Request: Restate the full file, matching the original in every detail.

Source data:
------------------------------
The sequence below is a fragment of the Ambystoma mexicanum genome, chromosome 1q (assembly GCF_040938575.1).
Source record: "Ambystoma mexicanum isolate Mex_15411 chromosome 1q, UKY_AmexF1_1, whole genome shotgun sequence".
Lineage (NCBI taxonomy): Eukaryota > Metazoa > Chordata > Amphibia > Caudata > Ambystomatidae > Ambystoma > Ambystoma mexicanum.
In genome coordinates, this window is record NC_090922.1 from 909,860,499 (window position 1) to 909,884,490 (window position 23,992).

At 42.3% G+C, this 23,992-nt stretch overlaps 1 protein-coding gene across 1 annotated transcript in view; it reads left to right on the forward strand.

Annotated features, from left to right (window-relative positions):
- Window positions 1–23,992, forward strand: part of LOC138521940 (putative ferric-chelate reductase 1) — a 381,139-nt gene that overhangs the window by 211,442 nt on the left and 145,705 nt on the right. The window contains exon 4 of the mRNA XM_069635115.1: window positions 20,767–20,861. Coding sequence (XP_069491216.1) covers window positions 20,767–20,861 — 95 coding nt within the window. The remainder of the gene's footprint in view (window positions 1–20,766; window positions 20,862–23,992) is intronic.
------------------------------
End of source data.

The sequence below is a fragment of the Ambystoma mexicanum genome, chromosome 1q (assembly GCF_040938575.1).
Source record: "Ambystoma mexicanum isolate Mex_15411 chromosome 1q, UKY_AmexF1_1, whole genome shotgun sequence".
Lineage (NCBI taxonomy): Eukaryota > Metazoa > Chordata > Amphibia > Caudata > Ambystomatidae > Ambystoma > Ambystoma mexicanum.
In genome coordinates, this window is record NC_090922.1 from 909,860,499 (window position 1) to 909,884,490 (window position 23,992).

At 42.3% G+C, this 23,992-nt stretch overlaps 1 protein-coding gene across 1 annotated transcript in view; it reads left to right on the forward strand.

Annotated features, from left to right (window-relative positions):
- Window positions 1–23,992, forward strand: part of LOC138521940 (putative ferric-chelate reductase 1) — a 381,139-nt gene that overhangs the window by 211,442 nt on the left and 145,705 nt on the right. The window contains exon 4 of the mRNA XM_069635115.1: window positions 20,767–20,861. Coding sequence (XP_069491216.1) covers window positions 20,767–20,861 — 95 coding nt within the window. The remainder of the gene's footprint in view (window positions 1–20,766; window positions 20,862–23,992) is intronic.